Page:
In New York, Mayor Rudolph Giuliani announced that his new "decency panel," pledged to judge the morality of public art, will include his own divorce lawyer and Guardian Angel Curtis Sliwa, who listed his art historical credentials thusly "I know the difference between a Michelob and a Michelangelo."

In New Mexico, the Archbishop of Santa Fe complained that a bikini-clad version of the Virgin Mary on display at the Museum of International Folk Art was an assault on Catholic sensibilities.

And here in St. Paul, Mayor Norm Coleman donned a bright yellow T-shirt with a big black zigzag and took a run at a football held by Lowertown artist Ta-coumba Aiken, kicking off the next chapter in our city's nonstop celebration of Peanuts characters, "Charlie Brown Around Town." This odd bit of performance art was meant to recapture some of the magic of our Summer of Snoopy, last year's fiberglass artfest that drew about 450,000 visitors and poured an estimated $20 million into the local economy.

I would be skeptical about all of this had I not visited Chicago this past weekend, and seen the innovative approach they've taken with the painted cows left behind after their own summer spectacle ended. The cows that haven't been put out to pasture now graze from the sides of buildings. For instance, the green one hanging head down from to the second story of the Terra Museum on Michigan Avenue recalls that Fred Astaire movie where he dances on the ceiling.

Seen from this angle, the cows are mysteriously elevated from public nuisance to public art. And they made me wonder what would happen if we tried the same thing here, and put some cutting-edge artists on the case. Here, a few suggestions to get you kids in Lowertown thinking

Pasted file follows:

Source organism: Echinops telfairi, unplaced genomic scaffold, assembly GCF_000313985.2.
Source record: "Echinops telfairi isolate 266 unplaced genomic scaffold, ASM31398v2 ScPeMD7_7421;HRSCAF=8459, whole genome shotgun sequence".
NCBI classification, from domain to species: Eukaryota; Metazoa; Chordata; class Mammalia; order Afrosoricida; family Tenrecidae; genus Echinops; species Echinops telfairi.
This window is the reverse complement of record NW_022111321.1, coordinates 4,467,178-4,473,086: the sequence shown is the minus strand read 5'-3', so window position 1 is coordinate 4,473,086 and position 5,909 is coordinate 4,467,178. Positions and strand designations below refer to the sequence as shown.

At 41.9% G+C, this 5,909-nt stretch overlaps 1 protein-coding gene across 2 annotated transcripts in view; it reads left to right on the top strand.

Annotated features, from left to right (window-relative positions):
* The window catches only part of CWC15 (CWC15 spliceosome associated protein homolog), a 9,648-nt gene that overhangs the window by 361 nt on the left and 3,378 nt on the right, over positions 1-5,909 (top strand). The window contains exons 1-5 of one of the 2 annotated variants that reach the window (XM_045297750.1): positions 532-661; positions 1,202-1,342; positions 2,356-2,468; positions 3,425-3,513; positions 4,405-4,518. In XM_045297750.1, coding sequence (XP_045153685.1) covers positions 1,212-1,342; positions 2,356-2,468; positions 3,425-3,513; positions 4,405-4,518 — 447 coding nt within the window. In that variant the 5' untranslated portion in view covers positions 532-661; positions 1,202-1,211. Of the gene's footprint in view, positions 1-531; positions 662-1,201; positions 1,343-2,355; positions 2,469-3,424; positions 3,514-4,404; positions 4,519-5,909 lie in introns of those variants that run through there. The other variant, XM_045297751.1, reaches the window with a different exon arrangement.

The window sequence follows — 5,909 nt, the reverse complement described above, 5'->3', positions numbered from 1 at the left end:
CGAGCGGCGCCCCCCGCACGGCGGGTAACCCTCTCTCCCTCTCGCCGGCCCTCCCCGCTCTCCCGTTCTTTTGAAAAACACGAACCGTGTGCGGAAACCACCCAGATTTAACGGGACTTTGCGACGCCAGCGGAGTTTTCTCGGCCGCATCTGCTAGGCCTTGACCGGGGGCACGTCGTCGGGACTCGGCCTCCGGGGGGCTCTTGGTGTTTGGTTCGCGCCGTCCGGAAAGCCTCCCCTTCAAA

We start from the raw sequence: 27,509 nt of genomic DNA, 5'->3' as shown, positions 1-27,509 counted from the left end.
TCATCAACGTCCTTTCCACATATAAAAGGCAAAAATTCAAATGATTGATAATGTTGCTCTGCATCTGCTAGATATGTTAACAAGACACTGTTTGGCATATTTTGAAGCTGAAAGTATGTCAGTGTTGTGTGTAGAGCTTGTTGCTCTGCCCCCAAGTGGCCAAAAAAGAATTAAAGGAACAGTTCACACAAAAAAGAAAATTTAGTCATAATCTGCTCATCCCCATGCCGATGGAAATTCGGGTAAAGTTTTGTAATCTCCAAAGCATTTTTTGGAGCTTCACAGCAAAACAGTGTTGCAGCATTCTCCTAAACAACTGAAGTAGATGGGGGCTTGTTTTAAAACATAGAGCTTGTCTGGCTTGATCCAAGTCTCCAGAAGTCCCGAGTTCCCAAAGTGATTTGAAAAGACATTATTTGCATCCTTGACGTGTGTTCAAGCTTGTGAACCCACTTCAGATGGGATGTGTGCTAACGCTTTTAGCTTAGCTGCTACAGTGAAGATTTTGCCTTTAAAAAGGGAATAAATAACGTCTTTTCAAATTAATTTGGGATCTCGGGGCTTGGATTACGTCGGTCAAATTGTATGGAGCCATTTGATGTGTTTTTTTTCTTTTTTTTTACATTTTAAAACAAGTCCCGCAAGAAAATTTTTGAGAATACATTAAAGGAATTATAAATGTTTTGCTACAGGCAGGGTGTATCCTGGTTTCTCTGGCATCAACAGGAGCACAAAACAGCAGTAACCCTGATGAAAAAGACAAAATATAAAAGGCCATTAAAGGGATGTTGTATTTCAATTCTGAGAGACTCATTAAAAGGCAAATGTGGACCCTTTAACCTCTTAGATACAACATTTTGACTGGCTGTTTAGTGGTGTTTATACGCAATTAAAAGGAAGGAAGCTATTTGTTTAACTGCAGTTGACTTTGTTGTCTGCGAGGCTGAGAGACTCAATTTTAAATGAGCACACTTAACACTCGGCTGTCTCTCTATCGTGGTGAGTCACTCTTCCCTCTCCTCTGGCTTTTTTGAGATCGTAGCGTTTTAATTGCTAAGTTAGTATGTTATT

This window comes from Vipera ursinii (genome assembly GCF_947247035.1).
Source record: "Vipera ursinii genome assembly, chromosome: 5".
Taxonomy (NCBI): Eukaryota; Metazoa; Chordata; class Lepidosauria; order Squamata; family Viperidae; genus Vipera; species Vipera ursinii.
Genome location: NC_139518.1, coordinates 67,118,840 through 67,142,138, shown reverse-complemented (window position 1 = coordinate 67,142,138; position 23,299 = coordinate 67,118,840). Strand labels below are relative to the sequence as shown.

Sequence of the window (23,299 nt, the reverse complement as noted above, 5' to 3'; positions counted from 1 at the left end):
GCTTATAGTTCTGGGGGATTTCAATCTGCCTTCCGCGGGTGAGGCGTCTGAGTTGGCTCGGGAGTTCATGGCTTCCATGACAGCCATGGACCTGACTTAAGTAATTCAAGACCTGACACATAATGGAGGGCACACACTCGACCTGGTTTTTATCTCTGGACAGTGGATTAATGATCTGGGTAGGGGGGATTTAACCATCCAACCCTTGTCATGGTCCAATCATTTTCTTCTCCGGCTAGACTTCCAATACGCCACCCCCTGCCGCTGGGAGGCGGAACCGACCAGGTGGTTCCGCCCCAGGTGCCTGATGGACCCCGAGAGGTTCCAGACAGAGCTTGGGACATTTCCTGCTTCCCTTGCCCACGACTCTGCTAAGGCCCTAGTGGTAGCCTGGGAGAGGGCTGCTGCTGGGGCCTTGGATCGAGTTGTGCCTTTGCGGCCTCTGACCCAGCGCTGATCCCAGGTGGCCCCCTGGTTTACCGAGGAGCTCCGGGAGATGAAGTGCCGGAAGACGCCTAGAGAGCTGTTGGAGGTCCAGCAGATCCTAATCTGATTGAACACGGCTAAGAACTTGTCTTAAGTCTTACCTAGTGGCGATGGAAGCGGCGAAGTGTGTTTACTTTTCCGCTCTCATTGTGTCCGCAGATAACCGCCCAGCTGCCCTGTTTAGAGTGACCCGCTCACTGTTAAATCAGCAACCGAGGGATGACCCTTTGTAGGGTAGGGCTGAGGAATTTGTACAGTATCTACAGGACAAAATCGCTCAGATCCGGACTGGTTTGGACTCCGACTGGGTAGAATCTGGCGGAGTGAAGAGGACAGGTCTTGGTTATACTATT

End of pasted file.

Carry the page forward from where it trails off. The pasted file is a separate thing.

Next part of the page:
Instead of spreading all 100 Charlie Browns across town, let's concentrate them into a single catharsis of wonder, rather like the monolithic heads of Easter Island, or the terra cotta soldiers that guard the tombs of Chinese emperors. Harriet Island would be a good spot for the collection, since it's going to take more than a new McDonald's to justify a gondola trip across the river.

The Brooklyn Museum of Art, an institution that has always had a hard time attracting tourists away from Manhattan, has transformed itself into must-see museum by highlighting the work of controversial artists. St. Paul could try the same approach this summer with a Charlie Brown covered in elephant dung. Or Charlie Brown's Last Supper. People would be outraged. The mayor would form a decency panel. Ventura would say something dumb about Picasso again. C'mon! It would be fun.

"Explorer Snoopy," the statue strapped to a moving truck, was a sensation everywhere it went last summer. Why not take the touring concept to a whole new level, and strap every Charlie Brown statue to a raft that our city would send, Huck Finn-like, down the Mississippi River? Put a video camera inside Charlie Brown's oversized head to add to the interactive experience.